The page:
Last Updated on March 18, 2021 by Michelle Ball
By Michelle Ball, California Education Attorney for Students since 1995
Once a student transitions from high school to college, their world changes. If they were a special education student with an IEP (Individualized Education Program) in their high school, they will not be anymore. They may try to muddle through college without supports, and eventually may fail or drop out if they do not obtain some form of reasonable accommodations for their disabilities in college. But, what steps do students need to take to obtain disability accommodations at their college?
STEP ONE: The first thing which a student who suffers from a disabling condition must do is NOTIFY the college they have a disability, preferably in writing. In the college catalog or handbook, there is likely listed a disabled student services or other office to contact, which is in charge of setting up reasonable accommodations for disabled students. So, step number one is to contact that office to start the process. If possible, this should be done even before starting classes, to ensure accommodations are in place when the student enters their first class. However, even if classes have started, the student may still request accommodations for their disabilities.
STEP TWO: Next, the college student must complete and return the forms which will likely be provided by the college disability office, and provide EVIDENCE (medical documentation) that the student suffers from a disability that impacts a “major life activity.”
STEP THREE: The student then needs to ensure that either they or the office they are working with, provides the information to each of the student’s professors. Professors can sometimes be resistant to student disability plans, so if the student finds the plan is not being implemented or they are being treated differently, they need to go back to the disability office to seek help with enforcement.
STEP FOUR: Tweaking the plan in place periodically will be important as needs can change depending on the class or setting. Students with disabilities are not entitled to as much as they may have been in high school, but reasonable accommodations cover a vast array of supports, such as extended time on tests, note takers, testing in a separate location, technological supports, and many other useful items. Not all students are entitled to the same thing and what will be provided will depend on the individual student’s needs.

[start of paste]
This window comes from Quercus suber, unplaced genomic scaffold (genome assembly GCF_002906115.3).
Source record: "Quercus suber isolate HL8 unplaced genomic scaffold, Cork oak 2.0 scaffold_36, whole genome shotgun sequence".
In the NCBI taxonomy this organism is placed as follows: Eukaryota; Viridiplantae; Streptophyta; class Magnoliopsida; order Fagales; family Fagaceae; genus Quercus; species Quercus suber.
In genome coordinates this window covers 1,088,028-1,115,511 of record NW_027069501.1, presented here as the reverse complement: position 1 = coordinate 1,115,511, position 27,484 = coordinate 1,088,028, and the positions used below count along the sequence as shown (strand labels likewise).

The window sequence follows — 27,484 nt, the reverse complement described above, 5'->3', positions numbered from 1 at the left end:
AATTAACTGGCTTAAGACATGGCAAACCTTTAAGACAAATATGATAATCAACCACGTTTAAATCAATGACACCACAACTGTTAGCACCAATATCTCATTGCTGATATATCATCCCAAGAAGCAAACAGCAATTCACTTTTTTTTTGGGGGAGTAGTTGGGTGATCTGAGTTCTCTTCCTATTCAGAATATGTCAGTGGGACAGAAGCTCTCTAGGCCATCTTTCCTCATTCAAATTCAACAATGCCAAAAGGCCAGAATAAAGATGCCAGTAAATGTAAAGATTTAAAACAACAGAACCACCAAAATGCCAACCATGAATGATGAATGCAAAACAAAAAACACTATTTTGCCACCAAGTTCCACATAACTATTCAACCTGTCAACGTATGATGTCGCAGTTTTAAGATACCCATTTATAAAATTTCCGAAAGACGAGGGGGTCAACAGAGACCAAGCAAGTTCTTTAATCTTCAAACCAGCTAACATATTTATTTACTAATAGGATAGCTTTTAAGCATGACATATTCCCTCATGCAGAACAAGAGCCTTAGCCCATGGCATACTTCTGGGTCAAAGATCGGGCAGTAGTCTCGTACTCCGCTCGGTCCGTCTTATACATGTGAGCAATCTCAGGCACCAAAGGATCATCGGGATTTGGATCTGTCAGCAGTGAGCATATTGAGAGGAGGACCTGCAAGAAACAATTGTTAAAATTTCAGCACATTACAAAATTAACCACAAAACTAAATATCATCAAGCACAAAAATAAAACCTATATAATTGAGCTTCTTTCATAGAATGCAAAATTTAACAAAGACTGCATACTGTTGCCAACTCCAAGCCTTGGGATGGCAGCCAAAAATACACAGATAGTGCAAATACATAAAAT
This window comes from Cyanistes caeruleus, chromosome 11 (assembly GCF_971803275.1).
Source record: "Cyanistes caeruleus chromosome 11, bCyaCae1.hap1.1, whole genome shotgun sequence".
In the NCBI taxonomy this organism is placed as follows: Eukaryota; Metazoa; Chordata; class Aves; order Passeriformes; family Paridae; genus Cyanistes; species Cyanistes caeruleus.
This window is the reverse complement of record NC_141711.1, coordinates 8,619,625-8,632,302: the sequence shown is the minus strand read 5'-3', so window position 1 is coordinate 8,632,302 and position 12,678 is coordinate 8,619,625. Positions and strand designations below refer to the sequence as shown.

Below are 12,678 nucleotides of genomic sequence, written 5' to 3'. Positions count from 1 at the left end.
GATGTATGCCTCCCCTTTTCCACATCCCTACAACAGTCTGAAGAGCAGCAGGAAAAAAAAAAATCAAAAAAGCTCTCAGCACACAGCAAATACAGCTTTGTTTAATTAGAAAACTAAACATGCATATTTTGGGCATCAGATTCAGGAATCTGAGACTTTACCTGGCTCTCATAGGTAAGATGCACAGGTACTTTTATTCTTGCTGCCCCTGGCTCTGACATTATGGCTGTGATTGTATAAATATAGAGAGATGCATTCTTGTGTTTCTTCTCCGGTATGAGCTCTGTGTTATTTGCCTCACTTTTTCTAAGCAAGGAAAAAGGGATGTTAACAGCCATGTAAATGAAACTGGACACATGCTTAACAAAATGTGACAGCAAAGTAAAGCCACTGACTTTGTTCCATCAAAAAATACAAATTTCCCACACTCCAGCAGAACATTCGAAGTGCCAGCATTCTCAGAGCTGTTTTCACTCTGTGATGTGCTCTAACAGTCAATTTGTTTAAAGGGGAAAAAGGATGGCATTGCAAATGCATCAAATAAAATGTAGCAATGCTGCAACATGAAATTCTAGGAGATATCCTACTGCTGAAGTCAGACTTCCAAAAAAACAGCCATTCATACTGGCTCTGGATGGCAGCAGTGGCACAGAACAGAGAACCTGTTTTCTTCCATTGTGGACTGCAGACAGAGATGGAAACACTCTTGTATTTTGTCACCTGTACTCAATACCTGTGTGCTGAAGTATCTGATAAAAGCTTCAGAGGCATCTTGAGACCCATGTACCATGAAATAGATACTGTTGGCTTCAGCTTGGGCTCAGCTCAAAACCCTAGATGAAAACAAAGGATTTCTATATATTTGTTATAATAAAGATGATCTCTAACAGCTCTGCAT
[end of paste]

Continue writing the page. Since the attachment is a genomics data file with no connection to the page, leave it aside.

STEP FIVE: If the disabled student cannot get reasonable accommodations, for example their professors will not implement them, and/or the college is refusing to provide them what they need, the student can attempt to resolve the matter internally via the college’s own discrimination complaint process. If the student does not want to file internally or their internal complaint is not successful, the student may also want to review potentially filing a discrimination complaint outside the college. For public colleges, complaints may be filed with the United States of Education, Department of Education, Office for Civil Rights. For private colleges, students would want to review filing with the United States Department of Justice. Time limits are in place for all filings so the student should submit complaints as soon as possible and should make themselves aware of all filing deadlines.
If you know a student in college who is having difficulties connected to their disabilities, please pass this on to them as lack and/or provision of reasonable accommodations can make the difference between the student completing or failing college. With no college, their career choices may be more limited and their whole life may be altered for the worse for simple lack of reasonable accommodations in college.
Education Attorney for Students
LAW OFFICE OF MICHELLE BALL
717 K Street, Suite 228
Sacramento, CA 95814
Please see my disclaimer. This is legal information, not legal advice and no attorney-client relationship is formed by this posting. This blog may not be reproduced without permission from the author and proper attribution of authorship. This blog may not reflect the current state of the law.